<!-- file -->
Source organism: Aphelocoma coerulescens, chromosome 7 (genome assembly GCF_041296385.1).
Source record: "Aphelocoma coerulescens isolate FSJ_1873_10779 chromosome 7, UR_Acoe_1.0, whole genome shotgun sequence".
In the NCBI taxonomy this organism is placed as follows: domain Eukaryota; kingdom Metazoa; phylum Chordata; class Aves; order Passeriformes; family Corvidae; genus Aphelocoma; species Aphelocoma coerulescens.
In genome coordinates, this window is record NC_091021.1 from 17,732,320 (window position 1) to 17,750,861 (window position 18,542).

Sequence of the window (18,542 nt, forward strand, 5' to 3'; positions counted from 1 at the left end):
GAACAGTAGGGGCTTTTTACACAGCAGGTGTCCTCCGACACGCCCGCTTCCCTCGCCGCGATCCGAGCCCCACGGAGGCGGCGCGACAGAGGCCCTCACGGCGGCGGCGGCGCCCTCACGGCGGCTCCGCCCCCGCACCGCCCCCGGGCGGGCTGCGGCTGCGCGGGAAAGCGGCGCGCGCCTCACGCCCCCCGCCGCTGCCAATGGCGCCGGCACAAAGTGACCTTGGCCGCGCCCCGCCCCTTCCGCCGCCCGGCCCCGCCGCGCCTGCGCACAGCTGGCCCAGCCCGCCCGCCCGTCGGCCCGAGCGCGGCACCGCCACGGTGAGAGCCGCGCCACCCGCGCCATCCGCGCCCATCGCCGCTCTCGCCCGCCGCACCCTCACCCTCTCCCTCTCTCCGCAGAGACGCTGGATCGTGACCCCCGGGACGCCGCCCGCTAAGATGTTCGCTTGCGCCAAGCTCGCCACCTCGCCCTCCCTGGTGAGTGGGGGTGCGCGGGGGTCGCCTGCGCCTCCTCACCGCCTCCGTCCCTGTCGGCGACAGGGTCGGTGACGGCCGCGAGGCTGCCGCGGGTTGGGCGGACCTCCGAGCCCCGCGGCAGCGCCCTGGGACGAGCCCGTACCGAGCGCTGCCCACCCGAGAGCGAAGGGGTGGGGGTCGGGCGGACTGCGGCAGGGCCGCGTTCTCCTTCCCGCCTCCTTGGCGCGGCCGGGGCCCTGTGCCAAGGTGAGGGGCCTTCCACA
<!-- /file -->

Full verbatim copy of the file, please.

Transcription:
Source organism: Aphelocoma coerulescens, chromosome 7 (genome assembly GCF_041296385.1).
Source record: "Aphelocoma coerulescens isolate FSJ_1873_10779 chromosome 7, UR_Acoe_1.0, whole genome shotgun sequence".
In the NCBI taxonomy this organism is placed as follows: domain Eukaryota; kingdom Metazoa; phylum Chordata; class Aves; order Passeriformes; family Corvidae; genus Aphelocoma; species Aphelocoma coerulescens.
In genome coordinates, this window is record NC_091021.1 from 17,732,320 (window position 1) to 17,750,861 (window position 18,542).

Sequence of the window (18,542 nt, forward strand, 5' to 3'; positions counted from 1 at the left end):
GAACAGTAGGGGCTTTTTACACAGCAGGTGTCCTCCGACACGCCCGCTTCCCTCGCCGCGATCCGAGCCCCACGGAGGCGGCGCGACAGAGGCCCTCACGGCGGCGGCGGCGCCCTCACGGCGGCTCCGCCCCCGCACCGCCCCCGGGCGGGCTGCGGCTGCGCGGGAAAGCGGCGCGCGCCTCACGCCCCCCGCCGCTGCCAATGGCGCCGGCACAAAGTGACCTTGGCCGCGCCCCGCCCCTTCCGCCGCCCGGCCCCGCCGCGCCTGCGCACAGCTGGCCCAGCCCGCCCGCCCGTCGGCCCGAGCGCGGCACCGCCACGGTGAGAGCCGCGCCACCCGCGCCATCCGCGCCCATCGCCGCTCTCGCCCGCCGCACCCTCACCCTCTCCCTCTCTCCGCAGAGACGCTGGATCGTGACCCCCGGGACGCCGCCCGCTAAGATGTTCGCTTGCGCCAAGCTCGCCACCTCGCCCTCCCTGGTGAGTGGGGGTGCGCGGGGGTCGCCTGCGCCTCCTCACCGCCTCCGTCCCTGTCGGCGACAGGGTCGGTGACGGCCGCGAGGCTGCCGCGGGTTGGGCGGACCTCCGAGCCCCGCGGCAGCGCCCTGGGACGAGCCCGTACCGAGCGCTGCCCACCCGAGAGCGAAGGGGTGGGGGTCGGGCGGACTGCGGCAGGGCCGCGTTCTCCTTCCCGCCTCCTTGGCGCGGCCGGGGCCCTGTGCCAAGGTGAGGGGCCTTCCACA